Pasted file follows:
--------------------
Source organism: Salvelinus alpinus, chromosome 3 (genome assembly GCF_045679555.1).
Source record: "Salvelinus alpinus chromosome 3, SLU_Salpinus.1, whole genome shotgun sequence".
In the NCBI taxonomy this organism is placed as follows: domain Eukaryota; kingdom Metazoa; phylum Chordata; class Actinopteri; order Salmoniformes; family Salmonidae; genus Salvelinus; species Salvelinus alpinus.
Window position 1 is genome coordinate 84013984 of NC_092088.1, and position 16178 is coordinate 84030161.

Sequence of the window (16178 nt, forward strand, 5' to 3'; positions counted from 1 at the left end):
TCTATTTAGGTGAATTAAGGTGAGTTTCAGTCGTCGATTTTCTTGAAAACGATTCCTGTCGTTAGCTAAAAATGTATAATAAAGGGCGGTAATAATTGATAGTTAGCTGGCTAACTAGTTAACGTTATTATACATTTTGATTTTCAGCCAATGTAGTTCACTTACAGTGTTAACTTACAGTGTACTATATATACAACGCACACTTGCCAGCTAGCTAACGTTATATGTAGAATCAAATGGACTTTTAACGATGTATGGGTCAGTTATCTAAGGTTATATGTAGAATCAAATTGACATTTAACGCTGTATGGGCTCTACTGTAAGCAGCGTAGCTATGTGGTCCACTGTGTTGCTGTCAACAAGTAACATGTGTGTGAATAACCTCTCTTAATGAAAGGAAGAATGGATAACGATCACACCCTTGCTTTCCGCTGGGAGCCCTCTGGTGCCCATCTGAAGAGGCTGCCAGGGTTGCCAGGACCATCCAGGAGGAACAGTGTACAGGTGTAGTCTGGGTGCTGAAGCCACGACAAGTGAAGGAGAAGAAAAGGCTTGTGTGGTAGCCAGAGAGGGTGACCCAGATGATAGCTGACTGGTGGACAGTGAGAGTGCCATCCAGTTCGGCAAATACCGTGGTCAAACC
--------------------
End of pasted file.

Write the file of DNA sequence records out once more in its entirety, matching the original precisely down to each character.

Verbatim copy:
Source organism: Salvelinus alpinus, chromosome 3 (genome assembly GCF_045679555.1).
Source record: "Salvelinus alpinus chromosome 3, SLU_Salpinus.1, whole genome shotgun sequence".
In the NCBI taxonomy this organism is placed as follows: domain Eukaryota; kingdom Metazoa; phylum Chordata; class Actinopteri; order Salmoniformes; family Salmonidae; genus Salvelinus; species Salvelinus alpinus.
Window position 1 is genome coordinate 84013984 of NC_092088.1, and position 16178 is coordinate 84030161.

Sequence of the window (16178 nt, forward strand, 5' to 3'; positions counted from 1 at the left end):
TCTATTTAGGTGAATTAAGGTGAGTTTCAGTCGTCGATTTTCTTGAAAACGATTCCTGTCGTTAGCTAAAAATGTATAATAAAGGGCGGTAATAATTGATAGTTAGCTGGCTAACTAGTTAACGTTATTATACATTTTGATTTTCAGCCAATGTAGTTCACTTACAGTGTTAACTTACAGTGTACTATATATACAACGCACACTTGCCAGCTAGCTAACGTTATATGTAGAATCAAATGGACTTTTAACGATGTATGGGTCAGTTATCTAAGGTTATATGTAGAATCAAATTGACATTTAACGCTGTATGGGCTCTACTGTAAGCAGCGTAGCTATGTGGTCCACTGTGTTGCTGTCAACAAGTAACATGTGTGTGAATAACCTCTCTTAATGAAAGGAAGAATGGATAACGATCACACCCTTGCTTTCCGCTGGGAGCCCTCTGGTGCCCATCTGAAGAGGCTGCCAGGGTTGCCAGGACCATCCAGGAGGAACAGTGTACAGGTGTAGTCTGGGTGCTGAAGCCACGACAAGTGAAGGAGAAGAAAAGGCTTGTGTGGTAGCCAGAGAGGGTGACCCAGATGATAGCTGACTGGTGGACAGTGAGAGTGCCATCCAGTTCGGCAAATACCGTGGTCAAACC